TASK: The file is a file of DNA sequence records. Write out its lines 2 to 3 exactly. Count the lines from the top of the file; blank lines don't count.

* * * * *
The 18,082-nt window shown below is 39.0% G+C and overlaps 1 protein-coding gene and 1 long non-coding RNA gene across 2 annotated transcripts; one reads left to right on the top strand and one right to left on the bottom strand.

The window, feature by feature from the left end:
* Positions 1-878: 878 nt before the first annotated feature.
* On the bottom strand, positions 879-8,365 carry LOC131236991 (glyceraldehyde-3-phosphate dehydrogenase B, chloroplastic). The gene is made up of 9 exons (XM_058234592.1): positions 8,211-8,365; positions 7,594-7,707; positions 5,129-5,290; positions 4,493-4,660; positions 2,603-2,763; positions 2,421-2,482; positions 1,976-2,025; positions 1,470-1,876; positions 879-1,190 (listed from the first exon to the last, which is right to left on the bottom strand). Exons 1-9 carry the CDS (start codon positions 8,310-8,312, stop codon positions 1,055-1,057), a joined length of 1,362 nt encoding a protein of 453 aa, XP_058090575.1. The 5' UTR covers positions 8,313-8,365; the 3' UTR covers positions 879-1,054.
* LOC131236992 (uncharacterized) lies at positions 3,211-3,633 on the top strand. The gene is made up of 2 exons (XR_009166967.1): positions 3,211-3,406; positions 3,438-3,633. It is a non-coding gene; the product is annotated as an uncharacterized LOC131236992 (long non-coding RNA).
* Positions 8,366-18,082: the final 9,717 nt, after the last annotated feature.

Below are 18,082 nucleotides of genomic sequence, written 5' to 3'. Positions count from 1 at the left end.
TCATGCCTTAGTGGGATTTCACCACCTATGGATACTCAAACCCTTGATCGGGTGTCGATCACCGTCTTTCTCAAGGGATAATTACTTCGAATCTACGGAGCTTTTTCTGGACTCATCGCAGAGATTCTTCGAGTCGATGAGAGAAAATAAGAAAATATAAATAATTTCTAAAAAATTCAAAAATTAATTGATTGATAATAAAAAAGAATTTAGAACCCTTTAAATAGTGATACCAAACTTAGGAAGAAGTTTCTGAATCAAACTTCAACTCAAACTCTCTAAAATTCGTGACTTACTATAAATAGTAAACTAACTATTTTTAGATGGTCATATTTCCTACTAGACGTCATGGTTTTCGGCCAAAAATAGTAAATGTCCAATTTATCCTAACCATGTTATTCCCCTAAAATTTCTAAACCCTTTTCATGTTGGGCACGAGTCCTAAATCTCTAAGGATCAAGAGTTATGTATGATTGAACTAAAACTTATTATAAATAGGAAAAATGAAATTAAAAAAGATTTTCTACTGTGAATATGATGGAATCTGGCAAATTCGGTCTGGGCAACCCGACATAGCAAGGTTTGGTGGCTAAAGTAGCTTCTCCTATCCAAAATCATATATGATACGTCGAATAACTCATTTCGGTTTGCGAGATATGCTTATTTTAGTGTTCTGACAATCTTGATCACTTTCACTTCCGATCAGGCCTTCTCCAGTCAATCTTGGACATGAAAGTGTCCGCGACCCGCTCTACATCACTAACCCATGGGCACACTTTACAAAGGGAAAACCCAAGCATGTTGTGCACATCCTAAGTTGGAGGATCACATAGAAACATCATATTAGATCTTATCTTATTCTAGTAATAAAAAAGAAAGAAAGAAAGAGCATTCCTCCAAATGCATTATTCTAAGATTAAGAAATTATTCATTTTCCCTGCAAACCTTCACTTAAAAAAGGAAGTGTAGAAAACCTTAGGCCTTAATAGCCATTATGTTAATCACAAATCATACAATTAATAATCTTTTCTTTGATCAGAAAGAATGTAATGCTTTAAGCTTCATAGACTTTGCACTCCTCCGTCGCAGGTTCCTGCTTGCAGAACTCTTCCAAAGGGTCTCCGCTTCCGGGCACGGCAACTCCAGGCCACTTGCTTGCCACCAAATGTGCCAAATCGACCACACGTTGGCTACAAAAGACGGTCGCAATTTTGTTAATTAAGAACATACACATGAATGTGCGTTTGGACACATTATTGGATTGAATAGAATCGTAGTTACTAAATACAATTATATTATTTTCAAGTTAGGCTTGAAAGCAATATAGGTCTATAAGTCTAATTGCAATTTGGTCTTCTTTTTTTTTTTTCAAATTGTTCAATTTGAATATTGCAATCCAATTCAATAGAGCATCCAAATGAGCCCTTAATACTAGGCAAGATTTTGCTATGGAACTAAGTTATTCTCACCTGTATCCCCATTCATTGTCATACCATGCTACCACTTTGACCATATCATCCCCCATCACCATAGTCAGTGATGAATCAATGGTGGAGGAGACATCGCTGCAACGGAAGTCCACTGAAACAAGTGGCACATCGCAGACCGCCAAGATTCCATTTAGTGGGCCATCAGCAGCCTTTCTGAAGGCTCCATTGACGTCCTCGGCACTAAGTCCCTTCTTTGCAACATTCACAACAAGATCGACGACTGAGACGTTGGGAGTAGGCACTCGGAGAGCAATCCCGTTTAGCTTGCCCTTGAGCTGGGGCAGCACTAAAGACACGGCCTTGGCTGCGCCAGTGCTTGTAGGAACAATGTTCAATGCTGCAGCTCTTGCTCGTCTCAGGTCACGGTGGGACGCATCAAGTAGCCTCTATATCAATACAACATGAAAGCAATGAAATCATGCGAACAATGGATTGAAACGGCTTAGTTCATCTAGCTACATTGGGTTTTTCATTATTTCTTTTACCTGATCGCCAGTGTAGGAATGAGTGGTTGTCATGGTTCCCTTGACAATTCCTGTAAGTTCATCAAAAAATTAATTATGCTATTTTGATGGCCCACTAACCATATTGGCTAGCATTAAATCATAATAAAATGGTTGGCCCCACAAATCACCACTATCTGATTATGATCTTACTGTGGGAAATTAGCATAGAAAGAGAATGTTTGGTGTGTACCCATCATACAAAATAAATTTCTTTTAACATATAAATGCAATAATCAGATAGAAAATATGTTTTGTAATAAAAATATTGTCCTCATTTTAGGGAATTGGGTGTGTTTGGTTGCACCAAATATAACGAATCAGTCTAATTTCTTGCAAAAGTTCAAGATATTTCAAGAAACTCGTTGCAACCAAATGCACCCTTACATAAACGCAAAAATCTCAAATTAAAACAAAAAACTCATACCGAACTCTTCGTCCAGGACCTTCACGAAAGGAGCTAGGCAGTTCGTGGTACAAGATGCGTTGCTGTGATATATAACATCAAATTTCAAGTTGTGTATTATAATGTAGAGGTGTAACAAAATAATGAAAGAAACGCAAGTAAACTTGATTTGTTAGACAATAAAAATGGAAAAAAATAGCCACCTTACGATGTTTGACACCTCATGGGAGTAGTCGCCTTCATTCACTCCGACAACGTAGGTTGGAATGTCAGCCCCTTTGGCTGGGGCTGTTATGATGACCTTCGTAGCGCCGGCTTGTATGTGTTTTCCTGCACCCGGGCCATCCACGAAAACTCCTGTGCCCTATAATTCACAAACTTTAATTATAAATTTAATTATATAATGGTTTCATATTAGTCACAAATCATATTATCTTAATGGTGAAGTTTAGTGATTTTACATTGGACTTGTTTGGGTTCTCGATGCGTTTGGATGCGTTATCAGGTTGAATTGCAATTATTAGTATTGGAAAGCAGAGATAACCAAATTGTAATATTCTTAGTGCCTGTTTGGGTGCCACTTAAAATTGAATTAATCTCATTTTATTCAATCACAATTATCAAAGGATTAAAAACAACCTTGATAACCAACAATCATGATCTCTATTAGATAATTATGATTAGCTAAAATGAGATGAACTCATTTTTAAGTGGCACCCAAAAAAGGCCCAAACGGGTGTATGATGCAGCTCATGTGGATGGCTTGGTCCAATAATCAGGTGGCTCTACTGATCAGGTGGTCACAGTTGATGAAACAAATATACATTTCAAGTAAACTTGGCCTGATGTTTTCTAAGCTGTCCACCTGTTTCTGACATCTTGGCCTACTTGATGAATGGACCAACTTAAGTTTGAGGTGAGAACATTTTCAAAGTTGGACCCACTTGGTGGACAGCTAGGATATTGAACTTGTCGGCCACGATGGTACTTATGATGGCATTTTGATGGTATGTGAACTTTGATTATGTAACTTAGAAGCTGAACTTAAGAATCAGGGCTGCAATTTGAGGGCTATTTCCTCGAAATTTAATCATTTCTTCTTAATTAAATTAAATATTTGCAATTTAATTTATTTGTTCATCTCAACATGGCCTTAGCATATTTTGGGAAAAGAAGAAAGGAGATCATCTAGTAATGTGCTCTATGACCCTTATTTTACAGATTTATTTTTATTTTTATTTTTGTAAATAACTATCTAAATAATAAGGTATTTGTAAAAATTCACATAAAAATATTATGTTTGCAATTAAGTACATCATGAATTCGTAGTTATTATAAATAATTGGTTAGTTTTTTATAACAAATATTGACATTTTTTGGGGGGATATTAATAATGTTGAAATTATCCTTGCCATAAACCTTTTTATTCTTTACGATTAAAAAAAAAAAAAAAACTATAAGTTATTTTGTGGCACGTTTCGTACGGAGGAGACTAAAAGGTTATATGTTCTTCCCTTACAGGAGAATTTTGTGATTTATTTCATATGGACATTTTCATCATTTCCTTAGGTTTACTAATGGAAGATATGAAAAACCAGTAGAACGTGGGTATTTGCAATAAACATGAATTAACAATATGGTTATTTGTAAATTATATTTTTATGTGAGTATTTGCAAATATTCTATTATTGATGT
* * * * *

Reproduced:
The window, feature by feature from the left end:
* Positions 1-878: 878 nt before the first annotated feature.